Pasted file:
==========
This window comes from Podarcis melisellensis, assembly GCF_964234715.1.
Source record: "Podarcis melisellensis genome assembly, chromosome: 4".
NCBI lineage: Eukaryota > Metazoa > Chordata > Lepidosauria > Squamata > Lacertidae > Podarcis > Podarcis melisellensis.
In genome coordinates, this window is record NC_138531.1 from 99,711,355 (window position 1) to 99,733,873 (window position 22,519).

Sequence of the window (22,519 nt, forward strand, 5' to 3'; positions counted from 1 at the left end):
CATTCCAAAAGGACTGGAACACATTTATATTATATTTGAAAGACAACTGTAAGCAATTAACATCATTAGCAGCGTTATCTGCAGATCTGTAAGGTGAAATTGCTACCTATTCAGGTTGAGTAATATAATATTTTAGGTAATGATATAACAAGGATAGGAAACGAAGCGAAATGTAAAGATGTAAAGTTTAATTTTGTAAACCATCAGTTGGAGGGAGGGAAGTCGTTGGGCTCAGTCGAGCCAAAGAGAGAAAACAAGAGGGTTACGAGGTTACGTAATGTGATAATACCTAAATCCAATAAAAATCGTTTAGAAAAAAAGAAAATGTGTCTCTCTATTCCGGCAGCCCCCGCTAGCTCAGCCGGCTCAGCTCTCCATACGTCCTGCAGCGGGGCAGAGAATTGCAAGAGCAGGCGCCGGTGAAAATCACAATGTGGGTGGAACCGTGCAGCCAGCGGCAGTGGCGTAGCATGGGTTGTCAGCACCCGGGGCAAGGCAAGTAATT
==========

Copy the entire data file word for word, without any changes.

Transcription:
This window comes from Podarcis melisellensis, assembly GCF_964234715.1.
Source record: "Podarcis melisellensis genome assembly, chromosome: 4".
NCBI lineage: Eukaryota > Metazoa > Chordata > Lepidosauria > Squamata > Lacertidae > Podarcis > Podarcis melisellensis.
In genome coordinates, this window is record NC_138531.1 from 99,711,355 (window position 1) to 99,733,873 (window position 22,519).

Sequence of the window (22,519 nt, forward strand, 5' to 3'; positions counted from 1 at the left end):
CATTCCAAAAGGACTGGAACACATTTATATTATATTTGAAAGACAACTGTAAGCAATTAACATCATTAGCAGCGTTATCTGCAGATCTGTAAGGTGAAATTGCTACCTATTCAGGTTGAGTAATATAATATTTTAGGTAATGATATAACAAGGATAGGAAACGAAGCGAAATGTAAAGATGTAAAGTTTAATTTTGTAAACCATCAGTTGGAGGGAGGGAAGTCGTTGGGCTCAGTCGAGCCAAAGAGAGAAAACAAGAGGGTTACGAGGTTACGTAATGTGATAATACCTAAATCCAATAAAAATCGTTTAGAAAAAAAGAAAATGTGTCTCTCTATTCCGGCAGCCCCCGCTAGCTCAGCCGGCTCAGCTCTCCATACGTCCTGCAGCGGGGCAGAGAATTGCAAGAGCAGGCGCCGGTGAAAATCACAATGTGGGTGGAACCGTGCAGCCAGCGGCAGTGGCGTAGCATGGGTTGTCAGCACCCGGGGCAAGGCAAGTAATT